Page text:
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Grandparents in Scotland can hug grandkids from Friday, Sturgeon says
2 July 2020, 18:12
Grandparents can hug their grandchildren in Scotland from Friday for the first time in three months, Nicola Sturgeon has announced.
Children aged 11 or younger will no longer need to socially distance from other under-12s or adults under the new rules, as long as they are outdoors.
The latest easing of lockdown rules applies to children who are not shielding, and is based on evidence that the risk to young people from coronavirus is “relatively low”, the First Minister said.
But social distancing remains in force for children over the age of 11, but those aged 12 to 17 will now be able to meet up to eight others from a maximum of three households.
“We want to help children enjoy these summer holidays a bit more,” the Ms Sturgeon said.
“For children who are 11 years old or under, we are removing the requirement for you to physically distance with other people when you’re outdoors.
Outdoors only, children 11 or under no longer need to physically distance from other children/adults. For those asking, yes that does mean they can hug gran/grandad (but not if the adult is shielding). Adults must distance from each other & stick to rules on size of gatherings— Nicola Sturgeon (@NicolaSturgeon) July 2, 2020
“That will allow you to play more normally with your friends, which I hope you will enjoy. I’m sure this move will also be appreciated by your parents and carers.
“However, other rules will remain the same for the next wee while – you should continue to meet in groups of eight or less and to meet no more than two other households at a time.”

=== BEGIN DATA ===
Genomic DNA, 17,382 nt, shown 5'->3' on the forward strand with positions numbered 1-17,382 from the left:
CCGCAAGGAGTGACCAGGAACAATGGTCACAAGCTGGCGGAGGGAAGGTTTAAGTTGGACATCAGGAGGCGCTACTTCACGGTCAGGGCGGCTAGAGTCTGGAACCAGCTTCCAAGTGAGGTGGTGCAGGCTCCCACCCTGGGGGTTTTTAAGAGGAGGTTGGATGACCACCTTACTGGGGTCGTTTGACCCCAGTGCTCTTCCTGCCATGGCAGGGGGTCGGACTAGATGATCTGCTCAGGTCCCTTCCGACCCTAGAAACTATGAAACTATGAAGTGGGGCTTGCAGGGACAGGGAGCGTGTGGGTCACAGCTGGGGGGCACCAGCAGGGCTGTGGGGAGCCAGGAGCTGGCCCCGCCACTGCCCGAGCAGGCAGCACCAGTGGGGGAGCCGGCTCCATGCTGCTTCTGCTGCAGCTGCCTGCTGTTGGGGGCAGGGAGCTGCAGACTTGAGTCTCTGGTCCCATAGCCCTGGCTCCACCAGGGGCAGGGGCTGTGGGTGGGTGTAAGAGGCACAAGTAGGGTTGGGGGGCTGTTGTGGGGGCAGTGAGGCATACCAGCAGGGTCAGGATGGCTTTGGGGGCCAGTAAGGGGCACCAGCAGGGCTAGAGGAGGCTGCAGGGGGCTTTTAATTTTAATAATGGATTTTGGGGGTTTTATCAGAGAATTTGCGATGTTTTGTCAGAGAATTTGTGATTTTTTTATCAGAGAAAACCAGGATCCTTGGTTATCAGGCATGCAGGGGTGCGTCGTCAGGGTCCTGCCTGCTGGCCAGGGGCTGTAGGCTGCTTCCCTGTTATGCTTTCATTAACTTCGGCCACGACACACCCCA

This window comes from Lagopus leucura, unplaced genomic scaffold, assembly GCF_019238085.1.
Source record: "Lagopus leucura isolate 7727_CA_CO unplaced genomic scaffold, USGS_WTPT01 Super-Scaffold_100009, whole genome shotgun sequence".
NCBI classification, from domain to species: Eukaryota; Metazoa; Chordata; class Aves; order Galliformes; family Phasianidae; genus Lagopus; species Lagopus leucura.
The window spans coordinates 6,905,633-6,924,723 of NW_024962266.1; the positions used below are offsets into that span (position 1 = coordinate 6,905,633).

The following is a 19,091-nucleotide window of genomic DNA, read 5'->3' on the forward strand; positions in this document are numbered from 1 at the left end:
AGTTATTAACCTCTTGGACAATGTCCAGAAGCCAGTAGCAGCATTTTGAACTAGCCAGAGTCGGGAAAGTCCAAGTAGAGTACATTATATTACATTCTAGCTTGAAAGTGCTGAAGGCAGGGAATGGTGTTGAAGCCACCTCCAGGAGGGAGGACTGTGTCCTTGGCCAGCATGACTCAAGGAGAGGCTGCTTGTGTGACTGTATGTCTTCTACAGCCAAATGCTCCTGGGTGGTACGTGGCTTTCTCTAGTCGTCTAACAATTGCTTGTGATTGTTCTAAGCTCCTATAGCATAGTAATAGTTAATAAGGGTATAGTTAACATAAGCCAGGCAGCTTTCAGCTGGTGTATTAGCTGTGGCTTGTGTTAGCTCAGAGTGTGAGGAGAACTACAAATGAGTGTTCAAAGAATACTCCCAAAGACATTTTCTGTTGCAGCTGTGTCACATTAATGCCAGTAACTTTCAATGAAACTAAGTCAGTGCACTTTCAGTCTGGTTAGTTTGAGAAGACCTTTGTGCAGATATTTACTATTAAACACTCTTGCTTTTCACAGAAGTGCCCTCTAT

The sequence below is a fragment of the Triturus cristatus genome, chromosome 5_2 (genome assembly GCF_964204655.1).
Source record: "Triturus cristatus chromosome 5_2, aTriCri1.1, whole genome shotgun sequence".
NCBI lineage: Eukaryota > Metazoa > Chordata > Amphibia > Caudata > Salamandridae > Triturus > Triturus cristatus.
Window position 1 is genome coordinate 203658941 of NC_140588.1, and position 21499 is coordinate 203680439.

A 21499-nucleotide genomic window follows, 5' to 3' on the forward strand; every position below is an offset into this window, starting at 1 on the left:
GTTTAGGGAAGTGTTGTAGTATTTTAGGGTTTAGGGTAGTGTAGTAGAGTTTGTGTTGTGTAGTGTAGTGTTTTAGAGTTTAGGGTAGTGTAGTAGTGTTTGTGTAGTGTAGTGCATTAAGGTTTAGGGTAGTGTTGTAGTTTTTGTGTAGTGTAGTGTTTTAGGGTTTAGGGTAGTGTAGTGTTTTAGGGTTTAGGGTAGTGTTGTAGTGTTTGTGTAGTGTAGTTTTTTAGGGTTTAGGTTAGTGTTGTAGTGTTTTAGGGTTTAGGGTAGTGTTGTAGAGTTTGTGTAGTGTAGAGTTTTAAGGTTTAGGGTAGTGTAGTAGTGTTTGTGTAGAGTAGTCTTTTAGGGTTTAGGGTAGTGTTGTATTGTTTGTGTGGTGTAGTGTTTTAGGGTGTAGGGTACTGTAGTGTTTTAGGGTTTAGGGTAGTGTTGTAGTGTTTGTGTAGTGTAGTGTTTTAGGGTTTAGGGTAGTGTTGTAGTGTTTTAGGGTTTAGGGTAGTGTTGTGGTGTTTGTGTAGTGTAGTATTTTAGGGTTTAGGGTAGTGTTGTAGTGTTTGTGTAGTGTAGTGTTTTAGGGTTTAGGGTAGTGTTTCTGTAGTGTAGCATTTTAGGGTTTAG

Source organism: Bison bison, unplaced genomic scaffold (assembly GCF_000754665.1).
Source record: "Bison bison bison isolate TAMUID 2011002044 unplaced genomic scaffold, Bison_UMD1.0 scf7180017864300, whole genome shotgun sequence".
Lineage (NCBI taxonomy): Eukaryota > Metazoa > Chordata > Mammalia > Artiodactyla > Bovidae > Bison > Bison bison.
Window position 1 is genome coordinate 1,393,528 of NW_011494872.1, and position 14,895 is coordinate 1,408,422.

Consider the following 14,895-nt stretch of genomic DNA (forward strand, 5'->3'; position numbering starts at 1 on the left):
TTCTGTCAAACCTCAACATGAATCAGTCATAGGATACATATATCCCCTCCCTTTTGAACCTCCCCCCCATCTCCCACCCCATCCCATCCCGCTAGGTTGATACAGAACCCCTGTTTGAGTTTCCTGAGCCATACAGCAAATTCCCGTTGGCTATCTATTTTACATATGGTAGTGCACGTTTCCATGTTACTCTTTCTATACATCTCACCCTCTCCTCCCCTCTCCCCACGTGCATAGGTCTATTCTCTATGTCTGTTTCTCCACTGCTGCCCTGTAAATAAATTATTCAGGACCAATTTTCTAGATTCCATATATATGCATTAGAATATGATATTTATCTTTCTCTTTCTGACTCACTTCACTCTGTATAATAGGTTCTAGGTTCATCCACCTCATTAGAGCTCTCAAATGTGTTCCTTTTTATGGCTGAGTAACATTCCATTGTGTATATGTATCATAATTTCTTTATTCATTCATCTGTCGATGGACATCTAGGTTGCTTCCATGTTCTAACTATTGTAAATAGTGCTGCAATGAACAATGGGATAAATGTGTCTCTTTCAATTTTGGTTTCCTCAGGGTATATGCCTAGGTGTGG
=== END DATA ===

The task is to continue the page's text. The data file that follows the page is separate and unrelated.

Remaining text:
In a major move, the First Minister also announced that the two-metre rule will also start to be halved in pubs, restaurants and shops and on public transport from next Friday.
But in a break with the rest of the UK, face coverings will be mandatory in Scottish shops and enforced with a £60 fine.
Clarifying the new rules in a tweet, Ms Sturgeon added: “Outdoors only, children 11 or under no longer need to physically distance from other children/adults.
“For those asking, yes that does mean they can hug gran/grandad (but not if the adult is shielding). Adults must distance from each other & stick to rules on size of gatherings.”
Interim Chief Medical Officer Dr Gregor Smith said: “Findings from new evidence and research now allow us to reconsider and update the advice about which children are at the highest risk.”
He revealed he has written to doctors to see if children currently shielding, including those with asthma or diabetes, epilepsy and kidney disease, can no longer do so.
Pubs, restaurants and cafes are reopening in England on Saturday, but indoor areas will open in Scotland from 15 July with safety protocols including Perspex dividers and back-to-back seats.